Bootmen around the world visit my website and look at the photos of my Dehner Patrol boots. I’m not surprised, but if guys really knew more about these boots, they might choose alternatives.
My first priorities for boots are that they function as designed. A patrol boot is supposed to provide protection to a motorcycle operator, be comfortable for all-day wear, sustain regular hard use, and have a good appearance.
The good things about Dehner Boots, in my opinion, is that they do function as designed, and they have a striking and commanding appearance. No wonder many bike cops from years ago (and today, like CHP officers) bought and wore them. If broken in properly, they are comfortable for all-day wear. And when fitted properly, they feel good on the legs.
The bad things about these boots, though, override the good. Today, like all companies, Dehner looks for ways to save money when making boots. They use a material called “Dehcord” made by Clarino on the boot shaft of stock boots. Beware: Dehcord is not leather; it is plastic! It cracks and breaks easily with normal wear in a relatively short time. More than a crease, those cracks cause white crevasses to appear starting at the ankle and then work their way up. Also, Dehcord can’t take the heat — a hot motorcycle engine will cause a Dehcord boot shaft to become discolored (causes it to turn gray) and the discolored areas can not be returned to their black and shiny appearance. A cop buddy of mine told me that he saw that as a “badge of honor.” Well, that’s one way to look at it; to me, a damaged boot is a damaged boot.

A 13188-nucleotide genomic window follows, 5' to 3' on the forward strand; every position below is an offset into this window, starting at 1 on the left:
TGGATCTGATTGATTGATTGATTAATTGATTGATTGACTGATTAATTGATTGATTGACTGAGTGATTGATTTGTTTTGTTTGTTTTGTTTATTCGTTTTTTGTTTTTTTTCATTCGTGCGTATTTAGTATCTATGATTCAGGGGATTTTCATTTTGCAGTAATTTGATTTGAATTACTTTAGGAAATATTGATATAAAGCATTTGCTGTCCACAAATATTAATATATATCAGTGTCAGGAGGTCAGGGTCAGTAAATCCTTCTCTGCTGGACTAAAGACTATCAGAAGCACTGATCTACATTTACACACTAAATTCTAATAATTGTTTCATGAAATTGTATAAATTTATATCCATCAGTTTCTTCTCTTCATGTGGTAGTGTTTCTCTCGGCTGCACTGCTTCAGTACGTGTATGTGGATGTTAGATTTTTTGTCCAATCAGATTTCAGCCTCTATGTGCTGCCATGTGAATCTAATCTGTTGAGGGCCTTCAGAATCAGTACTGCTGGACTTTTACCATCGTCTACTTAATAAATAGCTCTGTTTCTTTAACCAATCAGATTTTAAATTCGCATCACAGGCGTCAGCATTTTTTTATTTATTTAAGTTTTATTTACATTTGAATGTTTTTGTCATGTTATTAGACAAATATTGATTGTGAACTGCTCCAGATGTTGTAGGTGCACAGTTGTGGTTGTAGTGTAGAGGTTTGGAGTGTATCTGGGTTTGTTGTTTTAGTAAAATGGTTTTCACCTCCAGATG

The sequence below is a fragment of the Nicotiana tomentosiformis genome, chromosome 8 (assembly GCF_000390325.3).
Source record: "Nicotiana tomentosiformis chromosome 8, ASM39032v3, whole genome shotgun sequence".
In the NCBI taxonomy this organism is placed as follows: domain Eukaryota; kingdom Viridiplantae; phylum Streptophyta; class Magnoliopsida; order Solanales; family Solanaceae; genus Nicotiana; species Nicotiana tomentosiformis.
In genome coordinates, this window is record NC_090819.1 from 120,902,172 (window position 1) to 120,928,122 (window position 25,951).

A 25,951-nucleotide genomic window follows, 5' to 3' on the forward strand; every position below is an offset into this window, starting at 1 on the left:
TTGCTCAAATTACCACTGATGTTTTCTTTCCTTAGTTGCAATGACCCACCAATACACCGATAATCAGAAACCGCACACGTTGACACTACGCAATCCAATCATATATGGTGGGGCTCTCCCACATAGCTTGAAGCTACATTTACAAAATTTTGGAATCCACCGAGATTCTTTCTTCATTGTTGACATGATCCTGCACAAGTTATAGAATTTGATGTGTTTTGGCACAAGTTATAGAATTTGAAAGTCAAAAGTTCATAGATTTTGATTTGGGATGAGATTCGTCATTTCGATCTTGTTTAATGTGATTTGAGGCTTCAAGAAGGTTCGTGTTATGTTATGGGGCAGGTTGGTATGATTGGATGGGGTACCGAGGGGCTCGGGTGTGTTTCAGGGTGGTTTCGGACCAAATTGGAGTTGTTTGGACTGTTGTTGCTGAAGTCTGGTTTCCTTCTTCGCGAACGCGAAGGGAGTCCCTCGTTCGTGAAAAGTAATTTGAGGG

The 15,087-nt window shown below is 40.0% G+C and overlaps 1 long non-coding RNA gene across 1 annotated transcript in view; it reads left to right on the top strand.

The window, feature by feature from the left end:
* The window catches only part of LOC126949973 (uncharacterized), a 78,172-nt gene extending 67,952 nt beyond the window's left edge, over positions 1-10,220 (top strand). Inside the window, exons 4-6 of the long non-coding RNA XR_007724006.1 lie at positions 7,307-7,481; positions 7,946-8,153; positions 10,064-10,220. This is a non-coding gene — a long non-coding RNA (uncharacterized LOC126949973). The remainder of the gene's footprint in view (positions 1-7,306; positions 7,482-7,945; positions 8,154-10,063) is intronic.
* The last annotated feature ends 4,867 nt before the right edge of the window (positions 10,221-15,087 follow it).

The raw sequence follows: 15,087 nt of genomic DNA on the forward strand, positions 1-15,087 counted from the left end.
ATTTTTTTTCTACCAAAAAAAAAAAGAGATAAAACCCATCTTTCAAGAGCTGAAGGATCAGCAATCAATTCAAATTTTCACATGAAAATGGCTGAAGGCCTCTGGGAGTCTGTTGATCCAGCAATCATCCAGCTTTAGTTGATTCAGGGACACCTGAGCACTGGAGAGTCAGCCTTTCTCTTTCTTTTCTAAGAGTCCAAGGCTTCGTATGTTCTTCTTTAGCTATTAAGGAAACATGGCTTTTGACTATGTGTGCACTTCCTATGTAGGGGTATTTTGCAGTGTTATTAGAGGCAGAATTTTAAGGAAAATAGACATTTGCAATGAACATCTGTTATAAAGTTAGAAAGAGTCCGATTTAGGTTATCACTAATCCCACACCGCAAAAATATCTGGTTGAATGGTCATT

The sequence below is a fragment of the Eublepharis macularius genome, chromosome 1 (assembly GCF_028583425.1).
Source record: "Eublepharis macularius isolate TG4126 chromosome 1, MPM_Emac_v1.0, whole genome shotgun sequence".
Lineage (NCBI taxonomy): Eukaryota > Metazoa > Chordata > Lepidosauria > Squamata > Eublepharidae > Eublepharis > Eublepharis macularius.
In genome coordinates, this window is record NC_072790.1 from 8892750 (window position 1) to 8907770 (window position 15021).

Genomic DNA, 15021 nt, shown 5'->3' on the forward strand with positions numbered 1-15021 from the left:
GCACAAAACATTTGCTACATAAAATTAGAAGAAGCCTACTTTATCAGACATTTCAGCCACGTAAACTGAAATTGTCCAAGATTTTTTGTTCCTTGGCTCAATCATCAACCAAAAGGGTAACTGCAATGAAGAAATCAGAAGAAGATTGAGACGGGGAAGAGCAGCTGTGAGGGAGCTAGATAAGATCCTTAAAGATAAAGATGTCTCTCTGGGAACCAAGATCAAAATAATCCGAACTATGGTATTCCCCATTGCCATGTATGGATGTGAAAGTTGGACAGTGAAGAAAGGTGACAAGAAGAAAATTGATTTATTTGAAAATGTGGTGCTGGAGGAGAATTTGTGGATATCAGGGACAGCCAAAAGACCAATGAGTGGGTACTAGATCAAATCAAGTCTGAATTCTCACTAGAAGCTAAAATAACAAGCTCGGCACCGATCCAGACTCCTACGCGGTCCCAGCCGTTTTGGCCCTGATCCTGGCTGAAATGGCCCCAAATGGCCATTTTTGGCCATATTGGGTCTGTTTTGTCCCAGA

And worse, the stock boots made of this plastic stuff are still very pricey — going for about US$400 MSRP.
Then it gets worse, price-wise, from there. Dehner offers upgraded real leather for their patrol boots, either “Voyager” which has a matte appearance, or European Calf leather. The calf leather is excellent, looks great, doesn’t discolor, takes a great shine, and holds up well. The major issue I have with a pair of boots made from this leather is that they currently retail for well over US$700. What cop with a limited uniform allowance or Bootman on a budget can afford that? Especially cops who wear their boots every day and the boots are subjected to daily stresses of walking, running, and frequent stops >> foot down>> starts >> foot up motorcycle operation.
One other consideration of Dehners is that the boots come in a fairly narrow calf width, made for spindly-legged guys. If you are like me, with muscular calves, you require a larger calf circumference. Dehner now offers a 1″ larger calf circumference option at no additional charge, as this had been a problem for many years.
I’m all for supporting U.S.-based companies, which Dehner remains, still based in Omaha, Nebraska. But boot buyers also have to consider the affordability. That’s why, today, you will see so many cops wearing Chippewa Hi-Shine Engineer Boots. They’re much less expensive, all-leather, and made in the USA as well. The major difference is that they are an Engineer Boot, which is quite a departure from the patrol boot style.
UPDATE OCTOBER 2008: Click here for a Guide to Motorcycle Patrol Boots.
UPDATE JULY 2009: Click here for instructions on how to break in a new pair of Dehner boots.